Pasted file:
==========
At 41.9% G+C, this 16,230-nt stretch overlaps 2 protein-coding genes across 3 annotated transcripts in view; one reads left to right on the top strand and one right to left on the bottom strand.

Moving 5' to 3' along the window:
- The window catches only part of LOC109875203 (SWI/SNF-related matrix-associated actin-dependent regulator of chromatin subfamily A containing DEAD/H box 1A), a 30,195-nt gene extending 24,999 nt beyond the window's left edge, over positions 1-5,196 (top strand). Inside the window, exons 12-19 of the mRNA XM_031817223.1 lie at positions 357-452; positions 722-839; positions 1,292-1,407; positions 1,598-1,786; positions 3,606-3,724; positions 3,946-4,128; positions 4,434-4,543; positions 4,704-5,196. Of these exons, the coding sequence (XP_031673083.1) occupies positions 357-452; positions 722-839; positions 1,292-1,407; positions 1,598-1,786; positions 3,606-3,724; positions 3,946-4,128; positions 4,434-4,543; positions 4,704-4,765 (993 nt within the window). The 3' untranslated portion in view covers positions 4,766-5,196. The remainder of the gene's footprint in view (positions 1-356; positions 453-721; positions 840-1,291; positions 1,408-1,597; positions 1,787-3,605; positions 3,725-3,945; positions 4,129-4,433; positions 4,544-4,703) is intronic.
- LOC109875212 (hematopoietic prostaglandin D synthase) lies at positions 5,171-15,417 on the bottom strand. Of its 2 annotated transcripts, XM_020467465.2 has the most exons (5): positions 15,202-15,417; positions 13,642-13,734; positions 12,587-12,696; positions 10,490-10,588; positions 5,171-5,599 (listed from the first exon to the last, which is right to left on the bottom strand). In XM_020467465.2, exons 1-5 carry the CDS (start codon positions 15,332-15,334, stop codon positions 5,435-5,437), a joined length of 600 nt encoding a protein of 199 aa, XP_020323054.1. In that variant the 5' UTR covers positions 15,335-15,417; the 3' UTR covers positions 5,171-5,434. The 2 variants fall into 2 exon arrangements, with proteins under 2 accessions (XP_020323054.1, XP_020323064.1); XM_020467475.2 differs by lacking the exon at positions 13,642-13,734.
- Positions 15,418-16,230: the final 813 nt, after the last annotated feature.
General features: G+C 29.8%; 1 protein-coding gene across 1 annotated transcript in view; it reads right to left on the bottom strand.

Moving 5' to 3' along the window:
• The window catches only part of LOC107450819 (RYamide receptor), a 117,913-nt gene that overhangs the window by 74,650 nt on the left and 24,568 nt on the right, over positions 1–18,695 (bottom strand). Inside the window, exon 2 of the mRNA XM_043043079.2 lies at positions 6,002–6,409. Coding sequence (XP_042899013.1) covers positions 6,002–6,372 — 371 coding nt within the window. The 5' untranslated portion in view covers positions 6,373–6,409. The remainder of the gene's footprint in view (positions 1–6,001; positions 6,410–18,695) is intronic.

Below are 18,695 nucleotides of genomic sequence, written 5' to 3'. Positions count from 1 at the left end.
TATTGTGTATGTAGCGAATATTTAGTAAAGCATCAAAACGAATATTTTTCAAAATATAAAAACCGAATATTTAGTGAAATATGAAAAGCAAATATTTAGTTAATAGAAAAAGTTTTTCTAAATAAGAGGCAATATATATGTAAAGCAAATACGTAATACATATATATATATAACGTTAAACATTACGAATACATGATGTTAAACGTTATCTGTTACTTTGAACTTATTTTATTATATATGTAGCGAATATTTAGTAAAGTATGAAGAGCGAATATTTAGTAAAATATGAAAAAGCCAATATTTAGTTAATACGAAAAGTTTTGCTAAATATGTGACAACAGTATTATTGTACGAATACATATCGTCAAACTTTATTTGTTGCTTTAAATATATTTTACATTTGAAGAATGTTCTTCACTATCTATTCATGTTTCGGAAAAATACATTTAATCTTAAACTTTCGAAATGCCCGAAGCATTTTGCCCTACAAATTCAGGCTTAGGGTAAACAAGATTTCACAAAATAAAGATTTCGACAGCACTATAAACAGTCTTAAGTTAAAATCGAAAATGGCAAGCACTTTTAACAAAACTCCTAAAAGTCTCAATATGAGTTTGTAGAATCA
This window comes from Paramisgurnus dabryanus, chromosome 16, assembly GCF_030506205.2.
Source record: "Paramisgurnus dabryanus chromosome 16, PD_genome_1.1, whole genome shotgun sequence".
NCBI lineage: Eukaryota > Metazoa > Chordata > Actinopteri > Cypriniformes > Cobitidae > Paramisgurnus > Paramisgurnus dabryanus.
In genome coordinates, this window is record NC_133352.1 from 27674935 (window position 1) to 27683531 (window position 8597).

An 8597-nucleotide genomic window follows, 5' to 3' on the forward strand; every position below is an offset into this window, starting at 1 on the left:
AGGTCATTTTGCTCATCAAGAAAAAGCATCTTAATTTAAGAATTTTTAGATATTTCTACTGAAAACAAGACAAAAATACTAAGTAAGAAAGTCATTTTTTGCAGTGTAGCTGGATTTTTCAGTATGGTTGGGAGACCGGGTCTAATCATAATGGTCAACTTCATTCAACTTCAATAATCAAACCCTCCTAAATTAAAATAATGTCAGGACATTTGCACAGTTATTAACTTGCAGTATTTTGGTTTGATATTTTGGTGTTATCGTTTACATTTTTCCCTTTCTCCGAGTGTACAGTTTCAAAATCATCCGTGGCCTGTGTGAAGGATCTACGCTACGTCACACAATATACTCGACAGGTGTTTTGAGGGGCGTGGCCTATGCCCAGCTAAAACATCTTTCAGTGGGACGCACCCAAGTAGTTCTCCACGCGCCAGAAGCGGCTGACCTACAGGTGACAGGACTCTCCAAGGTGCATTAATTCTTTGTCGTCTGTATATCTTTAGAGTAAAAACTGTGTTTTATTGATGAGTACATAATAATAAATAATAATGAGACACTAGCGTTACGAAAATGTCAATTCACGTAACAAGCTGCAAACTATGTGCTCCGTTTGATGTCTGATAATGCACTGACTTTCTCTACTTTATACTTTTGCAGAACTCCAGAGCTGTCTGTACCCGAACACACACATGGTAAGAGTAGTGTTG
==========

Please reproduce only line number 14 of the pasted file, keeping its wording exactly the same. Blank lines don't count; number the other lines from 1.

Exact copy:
In genome coordinates, this window is record NC_133352.1 from 27674935 (window position 1) to 27683531 (window position 8597).